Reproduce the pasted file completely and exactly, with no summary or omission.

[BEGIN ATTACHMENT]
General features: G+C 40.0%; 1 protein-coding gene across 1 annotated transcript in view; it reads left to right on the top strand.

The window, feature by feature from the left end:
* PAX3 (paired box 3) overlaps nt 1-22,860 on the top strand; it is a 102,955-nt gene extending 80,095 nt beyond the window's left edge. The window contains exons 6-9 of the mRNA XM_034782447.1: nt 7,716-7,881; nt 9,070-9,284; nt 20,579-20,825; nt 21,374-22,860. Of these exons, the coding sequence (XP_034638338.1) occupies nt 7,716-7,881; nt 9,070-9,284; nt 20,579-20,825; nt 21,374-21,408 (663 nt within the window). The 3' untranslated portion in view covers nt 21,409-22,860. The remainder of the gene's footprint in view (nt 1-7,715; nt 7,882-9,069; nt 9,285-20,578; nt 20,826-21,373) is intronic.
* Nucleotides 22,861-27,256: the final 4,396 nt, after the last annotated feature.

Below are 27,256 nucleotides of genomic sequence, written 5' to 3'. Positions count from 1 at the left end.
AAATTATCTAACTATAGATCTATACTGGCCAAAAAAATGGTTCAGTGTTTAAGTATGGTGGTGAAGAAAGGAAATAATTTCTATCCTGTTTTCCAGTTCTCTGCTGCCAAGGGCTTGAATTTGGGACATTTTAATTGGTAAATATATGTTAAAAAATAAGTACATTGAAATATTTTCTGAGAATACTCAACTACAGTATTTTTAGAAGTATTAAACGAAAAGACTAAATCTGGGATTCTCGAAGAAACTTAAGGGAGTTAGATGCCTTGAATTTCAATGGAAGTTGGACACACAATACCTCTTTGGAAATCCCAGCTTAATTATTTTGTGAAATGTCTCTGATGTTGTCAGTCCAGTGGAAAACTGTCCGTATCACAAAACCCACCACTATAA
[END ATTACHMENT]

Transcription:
General features: G+C 40.0%; 1 protein-coding gene across 1 annotated transcript in view; it reads left to right on the top strand.

The window, feature by feature from the left end:
* PAX3 (paired box 3) overlaps nt 1-22,860 on the top strand; it is a 102,955-nt gene extending 80,095 nt beyond the window's left edge. The window contains exons 6-9 of the mRNA XM_034782447.1: nt 7,716-7,881; nt 9,070-9,284; nt 20,579-20,825; nt 21,374-22,860. Of these exons, the coding sequence (XP_034638338.1) occupies nt 7,716-7,881; nt 9,070-9,284; nt 20,579-20,825; nt 21,374-21,408 (663 nt within the window). The 3' untranslated portion in view covers nt 21,409-22,860. The remainder of the gene's footprint in view (nt 1-7,715; nt 7,882-9,069; nt 9,285-20,578; nt 20,826-21,373) is intronic.
* Nucleotides 22,861-27,256: the final 4,396 nt, after the last annotated feature.

Below are 27,256 nucleotides of genomic sequence, written 5' to 3'. Positions count from 1 at the left end.
AAATTATCTAACTATAGATCTATACTGGCCAAAAAAATGGTTCAGTGTTTAAGTATGGTGGTGAAGAAAGGAAATAATTTCTATCCTGTTTTCCAGTTCTCTGCTGCCAAGGGCTTGAATTTGGGACATTTTAATTGGTAAATATATGTTAAAAAATAAGTACATTGAAATATTTTCTGAGAATACTCAACTACAGTATTTTTAGAAGTATTAAACGAAAAGACTAAATCTGGGATTCTCGAAGAAACTTAAGGGAGTTAGATGCCTTGAATTTCAATGGAAGTTGGACACACAATACCTCTTTGGAAATCCCAGCTTAATTATTTTGTGAAATGTCTCTGATGTTGTCAGTCCAGTGGAAAACTGTCCGTATCACAAAACCCACCACTATAA